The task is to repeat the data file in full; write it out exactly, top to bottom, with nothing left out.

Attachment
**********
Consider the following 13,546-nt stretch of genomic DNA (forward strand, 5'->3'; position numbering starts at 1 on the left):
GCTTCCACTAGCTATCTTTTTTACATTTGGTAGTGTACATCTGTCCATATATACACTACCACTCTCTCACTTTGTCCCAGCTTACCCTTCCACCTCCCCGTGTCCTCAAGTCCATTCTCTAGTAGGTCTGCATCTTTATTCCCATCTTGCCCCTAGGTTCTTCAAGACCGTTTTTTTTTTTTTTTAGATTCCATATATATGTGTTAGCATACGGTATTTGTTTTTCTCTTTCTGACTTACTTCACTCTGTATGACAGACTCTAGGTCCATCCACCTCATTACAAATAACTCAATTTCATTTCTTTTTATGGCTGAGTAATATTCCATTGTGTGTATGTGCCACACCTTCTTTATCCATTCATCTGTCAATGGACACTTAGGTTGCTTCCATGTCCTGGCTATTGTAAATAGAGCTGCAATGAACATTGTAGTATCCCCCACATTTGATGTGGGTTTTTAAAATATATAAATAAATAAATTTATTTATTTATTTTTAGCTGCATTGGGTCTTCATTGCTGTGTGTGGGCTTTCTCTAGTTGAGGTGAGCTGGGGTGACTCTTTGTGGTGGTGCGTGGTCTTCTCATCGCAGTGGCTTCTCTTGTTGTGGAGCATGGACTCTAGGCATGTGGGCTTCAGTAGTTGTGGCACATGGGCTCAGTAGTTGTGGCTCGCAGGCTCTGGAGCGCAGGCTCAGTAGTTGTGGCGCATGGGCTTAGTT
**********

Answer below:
Consider the following 13,546-nt stretch of genomic DNA (forward strand, 5'->3'; position numbering starts at 1 on the left):
GCTTCCACTAGCTATCTTTTTTACATTTGGTAGTGTACATCTGTCCATATATACACTACCACTCTCTCACTTTGTCCCAGCTTACCCTTCCACCTCCCCGTGTCCTCAAGTCCATTCTCTAGTAGGTCTGCATCTTTATTCCCATCTTGCCCCTAGGTTCTTCAAGACCGTTTTTTTTTTTTTTTAGATTCCATATATATGTGTTAGCATACGGTATTTGTTTTTCTCTTTCTGACTTACTTCACTCTGTATGACAGACTCTAGGTCCATCCACCTCATTACAAATAACTCAATTTCATTTCTTTTTATGGCTGAGTAATATTCCATTGTGTGTATGTGCCACACCTTCTTTATCCATTCATCTGTCAATGGACACTTAGGTTGCTTCCATGTCCTGGCTATTGTAAATAGAGCTGCAATGAACATTGTAGTATCCCCCACATTTGATGTGGGTTTTTAAAATATATAAATAAATAAATTTATTTATTTATTTTTAGCTGCATTGGGTCTTCATTGCTGTGTGTGGGCTTTCTCTAGTTGAGGTGAGCTGGGGTGACTCTTTGTGGTGGTGCGTGGTCTTCTCATCGCAGTGGCTTCTCTTGTTGTGGAGCATGGACTCTAGGCATGTGGGCTTCAGTAGTTGTGGCACATGGGCTCAGTAGTTGTGGCTCGCAGGCTCTGGAGCGCAGGCTCAGTAGTTGTGGCGCATGGGCTTAGTT